More than two months after the scandal over tainted milk hit the headlines in China and abroad, more details keep coming to light. The chemical melamine that at first was only found in baby milk powder has since been detected in eggs, biscuits and other products. Some countries, such as the US, have issued “import alerts” for products “made in China”. The domestic Chinese market has also taken a hit. Although the authorities keep reassuring consumers that food is safe, many consumers have doubts about what they are eating.
A wary supermarket customer checks the ingredients closely
It’s a busy morning at this supermarket in eastern Beijing. In the fruit and vegetable section, young sales assistants in orange aprons are calling out to shoppers across the aisles.
Most of the customers are sorting through the heaps of carrots, potatoes, dragon fruit and oranges carefully. With its vast selection of domestic and imported foods, the supermarket is trying to address consumer concerns. A big sign reads: “The food chain is controlled from the field to the plate”.
Some customers, like this man, are not at all concerned: “Our government has taken these food scandals very seriously. I am not worried. I buy what I need, what I don’t need, I don’t buy,” he says laughing.
In the dairy section, the shelves are piled high with milk and yoghurt cartons. A young man grabs a box full of milk and carries it to the check-out counter: “I am not worried at all. This milk is all right. We Chinese just take things as they come. Labels? No, I don’t check labels. I trust our government.”
Some consumers are increasingly worried
But many other consumers do not share this same trust and are worried about food safety.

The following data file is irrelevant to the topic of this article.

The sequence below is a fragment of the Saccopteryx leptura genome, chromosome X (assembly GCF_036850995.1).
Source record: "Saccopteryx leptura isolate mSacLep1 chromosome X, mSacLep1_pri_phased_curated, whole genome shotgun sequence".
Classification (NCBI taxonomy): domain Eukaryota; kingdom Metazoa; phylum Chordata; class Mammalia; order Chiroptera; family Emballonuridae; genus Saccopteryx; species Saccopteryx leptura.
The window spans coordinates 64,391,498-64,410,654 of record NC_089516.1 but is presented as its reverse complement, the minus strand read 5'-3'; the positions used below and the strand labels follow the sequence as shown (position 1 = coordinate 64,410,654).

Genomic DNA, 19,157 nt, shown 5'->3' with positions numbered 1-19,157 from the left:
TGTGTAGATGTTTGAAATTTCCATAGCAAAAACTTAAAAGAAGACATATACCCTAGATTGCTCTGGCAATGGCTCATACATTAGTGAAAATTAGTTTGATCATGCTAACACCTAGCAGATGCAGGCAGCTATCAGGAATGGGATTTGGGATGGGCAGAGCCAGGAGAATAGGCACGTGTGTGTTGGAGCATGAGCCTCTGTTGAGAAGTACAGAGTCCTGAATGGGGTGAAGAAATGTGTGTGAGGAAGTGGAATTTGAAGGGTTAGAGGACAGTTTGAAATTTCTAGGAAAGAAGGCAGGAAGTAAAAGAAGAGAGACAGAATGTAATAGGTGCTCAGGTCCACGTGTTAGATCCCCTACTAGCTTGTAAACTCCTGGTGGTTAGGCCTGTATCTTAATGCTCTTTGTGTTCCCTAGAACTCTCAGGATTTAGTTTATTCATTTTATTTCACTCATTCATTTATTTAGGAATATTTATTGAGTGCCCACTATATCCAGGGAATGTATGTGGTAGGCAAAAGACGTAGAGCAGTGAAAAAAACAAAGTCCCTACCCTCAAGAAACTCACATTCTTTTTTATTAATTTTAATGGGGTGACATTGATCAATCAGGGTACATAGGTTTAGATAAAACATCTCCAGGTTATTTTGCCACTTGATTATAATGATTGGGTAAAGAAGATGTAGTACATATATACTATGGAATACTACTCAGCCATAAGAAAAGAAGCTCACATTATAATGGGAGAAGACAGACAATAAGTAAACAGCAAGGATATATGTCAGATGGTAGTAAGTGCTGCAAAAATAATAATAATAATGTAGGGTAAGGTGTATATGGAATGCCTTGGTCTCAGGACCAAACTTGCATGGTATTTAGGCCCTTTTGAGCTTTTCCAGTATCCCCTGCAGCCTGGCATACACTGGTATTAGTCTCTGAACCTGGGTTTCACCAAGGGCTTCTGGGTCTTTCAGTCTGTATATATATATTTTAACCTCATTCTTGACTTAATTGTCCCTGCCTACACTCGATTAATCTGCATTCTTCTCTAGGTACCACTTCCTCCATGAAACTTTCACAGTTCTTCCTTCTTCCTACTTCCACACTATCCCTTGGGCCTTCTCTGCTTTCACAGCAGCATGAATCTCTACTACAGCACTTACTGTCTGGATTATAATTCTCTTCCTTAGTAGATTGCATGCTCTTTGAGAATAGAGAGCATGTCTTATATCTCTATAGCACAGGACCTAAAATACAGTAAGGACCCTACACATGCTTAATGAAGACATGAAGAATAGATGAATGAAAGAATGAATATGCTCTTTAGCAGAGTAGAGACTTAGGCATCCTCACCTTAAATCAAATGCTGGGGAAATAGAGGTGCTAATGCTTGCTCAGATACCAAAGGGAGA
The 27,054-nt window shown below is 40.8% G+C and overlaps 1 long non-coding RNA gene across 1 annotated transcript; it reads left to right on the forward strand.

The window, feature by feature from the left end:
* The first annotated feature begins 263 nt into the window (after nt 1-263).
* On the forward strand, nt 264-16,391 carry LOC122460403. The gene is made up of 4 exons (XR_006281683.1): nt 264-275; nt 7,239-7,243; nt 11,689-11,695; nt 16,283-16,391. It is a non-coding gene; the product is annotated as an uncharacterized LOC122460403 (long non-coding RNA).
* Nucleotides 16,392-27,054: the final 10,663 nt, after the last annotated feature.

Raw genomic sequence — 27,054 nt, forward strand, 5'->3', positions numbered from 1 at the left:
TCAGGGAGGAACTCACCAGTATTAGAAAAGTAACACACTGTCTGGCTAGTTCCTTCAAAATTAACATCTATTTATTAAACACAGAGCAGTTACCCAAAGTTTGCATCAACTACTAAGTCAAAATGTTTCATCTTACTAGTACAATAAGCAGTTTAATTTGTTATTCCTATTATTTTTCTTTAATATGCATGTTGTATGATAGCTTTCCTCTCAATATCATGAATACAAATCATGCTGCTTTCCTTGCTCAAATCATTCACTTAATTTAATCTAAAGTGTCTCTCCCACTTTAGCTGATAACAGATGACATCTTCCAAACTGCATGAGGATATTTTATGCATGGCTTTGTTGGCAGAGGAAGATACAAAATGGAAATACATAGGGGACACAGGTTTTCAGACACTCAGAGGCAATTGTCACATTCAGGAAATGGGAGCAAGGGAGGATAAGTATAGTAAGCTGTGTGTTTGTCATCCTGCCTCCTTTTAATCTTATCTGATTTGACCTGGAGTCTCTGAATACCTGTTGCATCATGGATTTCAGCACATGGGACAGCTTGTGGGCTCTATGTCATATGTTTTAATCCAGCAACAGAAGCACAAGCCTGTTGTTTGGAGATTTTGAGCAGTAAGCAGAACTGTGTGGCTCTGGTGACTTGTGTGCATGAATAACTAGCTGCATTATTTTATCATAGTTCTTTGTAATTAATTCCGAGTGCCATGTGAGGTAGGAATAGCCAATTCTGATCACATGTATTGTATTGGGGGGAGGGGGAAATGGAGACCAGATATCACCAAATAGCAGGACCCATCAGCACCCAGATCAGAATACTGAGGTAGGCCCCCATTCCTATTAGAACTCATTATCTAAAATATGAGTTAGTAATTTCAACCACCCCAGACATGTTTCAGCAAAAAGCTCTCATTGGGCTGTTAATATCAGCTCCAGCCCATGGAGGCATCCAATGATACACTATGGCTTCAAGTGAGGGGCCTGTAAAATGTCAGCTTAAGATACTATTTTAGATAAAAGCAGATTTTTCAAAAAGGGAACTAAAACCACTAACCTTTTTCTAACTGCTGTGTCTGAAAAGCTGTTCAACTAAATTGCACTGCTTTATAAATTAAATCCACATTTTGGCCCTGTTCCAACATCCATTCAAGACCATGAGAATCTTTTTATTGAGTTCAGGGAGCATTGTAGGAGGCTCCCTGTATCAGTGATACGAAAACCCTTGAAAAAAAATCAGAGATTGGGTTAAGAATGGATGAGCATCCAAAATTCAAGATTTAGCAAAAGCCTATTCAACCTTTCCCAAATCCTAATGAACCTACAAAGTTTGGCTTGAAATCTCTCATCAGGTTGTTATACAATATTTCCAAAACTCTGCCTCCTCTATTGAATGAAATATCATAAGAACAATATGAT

On a bench outside the supermarket, a young mother, Zhao Hui, is consoling her five-month-old baby son.
“I check where food has been produced very carefully,” she says. “I read labels and check the ingredients. When I go shopping, I only buy brand names. I also read the papers and watch television and follow all the news about food safety very closely.”
Some customers are straying away from the mega stores towards a different kind of supermarket -- organic supermarkets. “Sales have increased drastically, especially for milk and eggs,” explains Jackson Ng, who works at Lohao, one of the capital’s first organic shops.
Organic products bring peace of mind
Ng says China’s still tiny organic sector has benefited from growing consumer anxiety. The shop offers everything from organic milk to organic biscuits, pasta and rice on three floors. Lohao even grows its own fruit and vegetables on a farm outside the capital.
Customers who shop at Lohao are prepared to pay more for their groceries. The extra money buys them peace of mind.
“The stuff is very safe in this shop,” says one woman who is “very worried” about food in China, especially the fact that a lot of chemicals are used. She says she is “very anxious about health”.
But while China’s growing middle-class can afford to go organic, the vast majority of consumers lack the means to follow suit. Most Chinese have no choice but to rely on the authorities to ensure that the food they eat is actually safe.